There are a handful of companies that have emerged to tackle fashion’s reverse logistics challenges, finding creative solutions to salvage landfill-bound returns. In the UK, ReBOUND essentially handles all aspects of a return process for brands, from transport to cleaning and repacking. It offers a variety of options to brands, including the ability to donate returns to the charity In Kind Direct, so that goods can be redistributed to people in need of them. ReBOUND has also partnered with rental platforms like HURR Collective and ZOA Rental to give returned clothing a new lease on life.
Over in the U.S., Happy Returns has 2,500 “Return Bars” around the country where you can take your unboxed returns, which are consolidated and bulk-shipped in reusable containers from a central hub back to a brand. The idea is to cut out excessive packaging, as well as reduce carbon emissions that come with transporting small quantities of returns. Another leader in the returns game is Optoro, a company that says it prevented 96% of returns from ending up in landfills in 2020. Optoro enables brands to restock their returns, redistribute them to secondary sellers, or sell them on through a B2B marketplace, BULQ.
How to Avoid Returning Your Clothes
Customer reviews, high-quality imagery and videos, and sizing guides all aim to give the most accurate information about a garment to reduce the rate of returns. Despite this, McKinsey estimates that around 70% of returns are a result of garments not fitting properly, which is often down to the accuracy of the information a company gives about its products.
Sizing is a huge problem in fashion, as brands tend to grade garments from a sample size U.S. size 0, UK size 6-8), then use an algorithm to come up with the measurements for the rest of their sizes. This means that clothing that looks great on the e-commerce model, might look completely different on a larger size, but the brand didn’t bother trying it on anyone other than a size 0 to find out. There are a few ways that customers can work around this, the simplest of which includes investing in a tape measure to check your measurements against a brand’s size guide.
If a tape measure is a little too analog for your liking, look to tech to help choose your best fit. Efitter is a browser extension that connects to your email and scours it for clothing receipts to find your most accurate size on a selection of brands (unfortunately they’re currently all fast fashion brands, but the company is working to roll it out to more brands). Then there’s EasySize, a plugin that claims to have reduced apparel returns by 30%. It takes into account not just your usual size, but height, body type, and fit preference, creating a tailored sizing profile for the customer based on this information.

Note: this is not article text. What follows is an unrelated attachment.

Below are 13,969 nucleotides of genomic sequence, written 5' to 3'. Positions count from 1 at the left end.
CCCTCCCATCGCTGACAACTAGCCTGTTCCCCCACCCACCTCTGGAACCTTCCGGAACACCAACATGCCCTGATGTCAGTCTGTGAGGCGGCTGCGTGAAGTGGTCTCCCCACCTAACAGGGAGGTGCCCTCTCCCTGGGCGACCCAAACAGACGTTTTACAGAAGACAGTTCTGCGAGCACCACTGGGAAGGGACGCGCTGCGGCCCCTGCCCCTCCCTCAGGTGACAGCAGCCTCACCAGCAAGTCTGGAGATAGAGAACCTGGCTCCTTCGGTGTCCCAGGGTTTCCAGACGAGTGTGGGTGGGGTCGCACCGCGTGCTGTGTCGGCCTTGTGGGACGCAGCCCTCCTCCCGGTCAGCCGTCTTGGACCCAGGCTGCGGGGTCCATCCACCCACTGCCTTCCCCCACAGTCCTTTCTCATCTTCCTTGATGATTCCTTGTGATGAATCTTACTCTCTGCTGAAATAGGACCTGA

Of course, it’s not all about the fit; customers want to try on a piece to see if it’ll suit their style and coloring too. Zeekit is a virtual fitting room start-up that works with brands like Gucci, ASOS, Levi’s, and Tommy Hilfiger. It maps clothing onto models with a wide variety of body shapes and ethnicities, helping customers to see how a garment looks on someone who resembles them. The company founder, Yael Vizel, says that two chain stores that are using Zeekit have seen returns drop from 38% to 2%. Other platforms are taking the virtual fitting room a step further, using machine learning and AI to create 3D renderings of clothing. Style.me allows customers to create an avatar with their body measurements, which can also be personalized down to the face, skin tone, and hairstyle.
Keen to avoid the hassle of returns altogether? The best thing you can do is shop in-store. Return rates for in-store purchases are significantly lower (in the single digits) than when you shop online, meaning you’re more likely to make a more informed decision if you can see and try a garment on IRL. Alternatively, you can resell on platforms like Vestiaire Collective and Depop, or if you’re feeling really generous, gift your unwanted pieces to charity or someone you know who would appreciate some new items.
At the end of the day, e-commerce is only going to take up more of the fashion market in the coming years, so it’s worth embracing tech solutions to help you find the best fit and prevent having to return your purchases in the first place. You’ll be doing your wardrobe, the planet, and your favorite brand a favor.